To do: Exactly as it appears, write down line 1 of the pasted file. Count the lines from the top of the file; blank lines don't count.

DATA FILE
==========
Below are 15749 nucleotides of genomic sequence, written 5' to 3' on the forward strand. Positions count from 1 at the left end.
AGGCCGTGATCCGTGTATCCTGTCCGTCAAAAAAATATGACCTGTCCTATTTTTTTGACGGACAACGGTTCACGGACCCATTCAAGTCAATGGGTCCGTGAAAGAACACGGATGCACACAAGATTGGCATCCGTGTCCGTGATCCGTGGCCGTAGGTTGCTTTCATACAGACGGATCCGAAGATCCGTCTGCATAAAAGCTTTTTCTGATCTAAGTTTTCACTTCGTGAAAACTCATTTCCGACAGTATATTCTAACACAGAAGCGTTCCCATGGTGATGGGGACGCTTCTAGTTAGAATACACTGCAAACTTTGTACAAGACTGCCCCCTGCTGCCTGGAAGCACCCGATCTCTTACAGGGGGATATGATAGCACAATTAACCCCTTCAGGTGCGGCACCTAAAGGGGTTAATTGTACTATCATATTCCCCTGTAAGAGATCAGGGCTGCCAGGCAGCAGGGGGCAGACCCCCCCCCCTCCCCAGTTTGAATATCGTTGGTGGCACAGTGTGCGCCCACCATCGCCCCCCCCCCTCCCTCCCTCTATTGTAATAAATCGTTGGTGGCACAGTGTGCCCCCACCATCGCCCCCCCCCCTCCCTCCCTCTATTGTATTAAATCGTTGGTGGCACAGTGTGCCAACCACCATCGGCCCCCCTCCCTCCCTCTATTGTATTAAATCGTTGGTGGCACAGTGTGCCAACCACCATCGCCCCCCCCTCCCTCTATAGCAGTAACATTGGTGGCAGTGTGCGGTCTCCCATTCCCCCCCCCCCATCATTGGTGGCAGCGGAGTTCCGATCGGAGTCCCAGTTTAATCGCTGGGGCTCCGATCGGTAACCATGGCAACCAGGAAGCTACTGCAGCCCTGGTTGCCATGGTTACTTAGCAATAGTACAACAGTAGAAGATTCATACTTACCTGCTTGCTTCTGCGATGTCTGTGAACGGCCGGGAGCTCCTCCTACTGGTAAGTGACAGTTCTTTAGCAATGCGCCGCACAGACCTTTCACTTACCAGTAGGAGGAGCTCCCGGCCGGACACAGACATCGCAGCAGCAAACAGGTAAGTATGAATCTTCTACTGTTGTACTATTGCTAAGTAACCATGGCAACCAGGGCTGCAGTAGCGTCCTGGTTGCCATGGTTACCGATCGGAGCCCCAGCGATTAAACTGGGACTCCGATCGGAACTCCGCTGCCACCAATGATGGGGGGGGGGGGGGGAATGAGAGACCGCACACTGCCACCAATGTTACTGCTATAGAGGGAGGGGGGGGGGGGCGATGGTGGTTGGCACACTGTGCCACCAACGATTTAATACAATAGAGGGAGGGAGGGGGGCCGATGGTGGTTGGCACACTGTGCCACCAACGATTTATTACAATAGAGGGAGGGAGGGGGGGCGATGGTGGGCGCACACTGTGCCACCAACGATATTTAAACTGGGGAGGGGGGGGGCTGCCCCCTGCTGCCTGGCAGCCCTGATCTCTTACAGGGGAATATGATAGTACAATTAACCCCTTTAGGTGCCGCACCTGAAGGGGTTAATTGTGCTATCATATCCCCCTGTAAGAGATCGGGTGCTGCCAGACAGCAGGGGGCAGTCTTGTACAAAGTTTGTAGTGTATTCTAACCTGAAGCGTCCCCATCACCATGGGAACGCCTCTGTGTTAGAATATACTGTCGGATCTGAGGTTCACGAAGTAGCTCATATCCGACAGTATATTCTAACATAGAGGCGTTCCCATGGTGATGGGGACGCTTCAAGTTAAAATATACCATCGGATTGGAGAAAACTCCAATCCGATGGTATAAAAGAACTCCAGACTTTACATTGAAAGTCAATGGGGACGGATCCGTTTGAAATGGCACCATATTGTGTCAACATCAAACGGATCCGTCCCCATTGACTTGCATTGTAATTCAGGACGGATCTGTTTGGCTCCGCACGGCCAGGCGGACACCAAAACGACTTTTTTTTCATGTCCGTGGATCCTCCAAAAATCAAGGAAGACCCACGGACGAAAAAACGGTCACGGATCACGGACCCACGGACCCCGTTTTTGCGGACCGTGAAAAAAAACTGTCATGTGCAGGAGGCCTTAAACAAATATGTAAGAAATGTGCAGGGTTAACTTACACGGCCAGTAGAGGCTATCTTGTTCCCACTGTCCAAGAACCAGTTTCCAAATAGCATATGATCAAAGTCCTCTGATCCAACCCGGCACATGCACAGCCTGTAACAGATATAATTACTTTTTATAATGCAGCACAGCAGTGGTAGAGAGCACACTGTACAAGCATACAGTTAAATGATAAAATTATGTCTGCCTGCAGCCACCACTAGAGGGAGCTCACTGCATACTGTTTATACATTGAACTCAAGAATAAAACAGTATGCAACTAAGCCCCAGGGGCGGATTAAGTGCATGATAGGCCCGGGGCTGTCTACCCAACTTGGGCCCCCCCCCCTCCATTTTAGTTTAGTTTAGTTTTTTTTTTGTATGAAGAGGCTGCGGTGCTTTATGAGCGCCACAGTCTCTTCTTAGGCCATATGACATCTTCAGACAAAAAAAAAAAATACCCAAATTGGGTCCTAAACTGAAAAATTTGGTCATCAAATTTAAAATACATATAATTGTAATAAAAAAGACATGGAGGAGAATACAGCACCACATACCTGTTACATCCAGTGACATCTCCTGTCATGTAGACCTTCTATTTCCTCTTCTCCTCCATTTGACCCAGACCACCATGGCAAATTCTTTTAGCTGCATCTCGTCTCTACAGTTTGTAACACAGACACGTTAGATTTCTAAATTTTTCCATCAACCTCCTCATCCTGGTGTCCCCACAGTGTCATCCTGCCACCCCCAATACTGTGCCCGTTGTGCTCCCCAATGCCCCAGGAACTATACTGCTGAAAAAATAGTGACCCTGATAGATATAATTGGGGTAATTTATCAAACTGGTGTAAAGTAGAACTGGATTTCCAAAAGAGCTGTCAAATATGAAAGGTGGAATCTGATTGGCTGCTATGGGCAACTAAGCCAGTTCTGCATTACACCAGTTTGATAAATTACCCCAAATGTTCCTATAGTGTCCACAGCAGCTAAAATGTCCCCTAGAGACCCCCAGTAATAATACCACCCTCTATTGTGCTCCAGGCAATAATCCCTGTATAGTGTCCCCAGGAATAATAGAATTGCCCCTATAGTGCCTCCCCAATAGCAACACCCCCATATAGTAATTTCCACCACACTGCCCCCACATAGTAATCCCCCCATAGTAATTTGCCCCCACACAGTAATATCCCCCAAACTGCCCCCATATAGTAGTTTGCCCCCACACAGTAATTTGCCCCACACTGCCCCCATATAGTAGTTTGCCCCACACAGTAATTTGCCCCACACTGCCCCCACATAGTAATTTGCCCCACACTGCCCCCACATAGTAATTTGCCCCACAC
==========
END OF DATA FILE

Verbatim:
Below are 15749 nucleotides of genomic sequence, written 5' to 3' on the forward strand. Positions count from 1 at the left end.